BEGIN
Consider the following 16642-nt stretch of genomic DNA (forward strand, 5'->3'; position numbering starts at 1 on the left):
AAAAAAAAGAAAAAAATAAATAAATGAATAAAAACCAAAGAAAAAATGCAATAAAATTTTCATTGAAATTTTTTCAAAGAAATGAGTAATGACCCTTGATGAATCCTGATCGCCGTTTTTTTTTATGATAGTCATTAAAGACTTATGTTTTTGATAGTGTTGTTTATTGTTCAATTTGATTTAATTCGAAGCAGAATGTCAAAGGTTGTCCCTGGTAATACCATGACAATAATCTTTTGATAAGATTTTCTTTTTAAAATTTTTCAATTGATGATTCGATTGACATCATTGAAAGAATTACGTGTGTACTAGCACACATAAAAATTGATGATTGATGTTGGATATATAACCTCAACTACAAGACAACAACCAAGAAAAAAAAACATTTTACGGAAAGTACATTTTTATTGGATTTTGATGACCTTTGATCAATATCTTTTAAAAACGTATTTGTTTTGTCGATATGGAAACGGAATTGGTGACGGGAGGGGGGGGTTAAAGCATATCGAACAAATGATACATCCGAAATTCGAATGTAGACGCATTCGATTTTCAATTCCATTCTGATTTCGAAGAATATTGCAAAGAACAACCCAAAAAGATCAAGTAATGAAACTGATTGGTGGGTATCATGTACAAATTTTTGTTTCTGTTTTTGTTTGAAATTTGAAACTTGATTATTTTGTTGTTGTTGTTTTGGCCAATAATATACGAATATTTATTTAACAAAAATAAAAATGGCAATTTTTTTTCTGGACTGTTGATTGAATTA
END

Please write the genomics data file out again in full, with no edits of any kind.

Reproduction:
Consider the following 16642-nt stretch of genomic DNA (forward strand, 5'->3'; position numbering starts at 1 on the left):
AAAAAAAAGAAAAAAATAAATAAATGAATAAAAACCAAAGAAAAAATGCAATAAAATTTTCATTGAAATTTTTTCAAAGAAATGAGTAATGACCCTTGATGAATCCTGATCGCCGTTTTTTTTTATGATAGTCATTAAAGACTTATGTTTTTGATAGTGTTGTTTATTGTTCAATTTGATTTAATTCGAAGCAGAATGTCAAAGGTTGTCCCTGGTAATACCATGACAATAATCTTTTGATAAGATTTTCTTTTTAAAATTTTTCAATTGATGATTCGATTGACATCATTGAAAGAATTACGTGTGTACTAGCACACATAAAAATTGATGATTGATGTTGGATATATAACCTCAACTACAAGACAACAACCAAGAAAAAAAAACATTTTACGGAAAGTACATTTTTATTGGATTTTGATGACCTTTGATCAATATCTTTTAAAAACGTATTTGTTTTGTCGATATGGAAACGGAATTGGTGACGGGAGGGGGGGGTTAAAGCATATCGAACAAATGATACATCCGAAATTCGAATGTAGACGCATTCGATTTTCAATTCCATTCTGATTTCGAAGAATATTGCAAAGAACAACCCAAAAAGATCAAGTAATGAAACTGATTGGTGGGTATCATGTACAAATTTTTGTTTCTGTTTTTGTTTGAAATTTGAAACTTGATTATTTTGTTGTTGTTGTTTTGGCCAATAATATACGAATATTTATTTAACAAAAATAAAAATGGCAATTTTTTTTCTGGACTGTTGATTGAATTA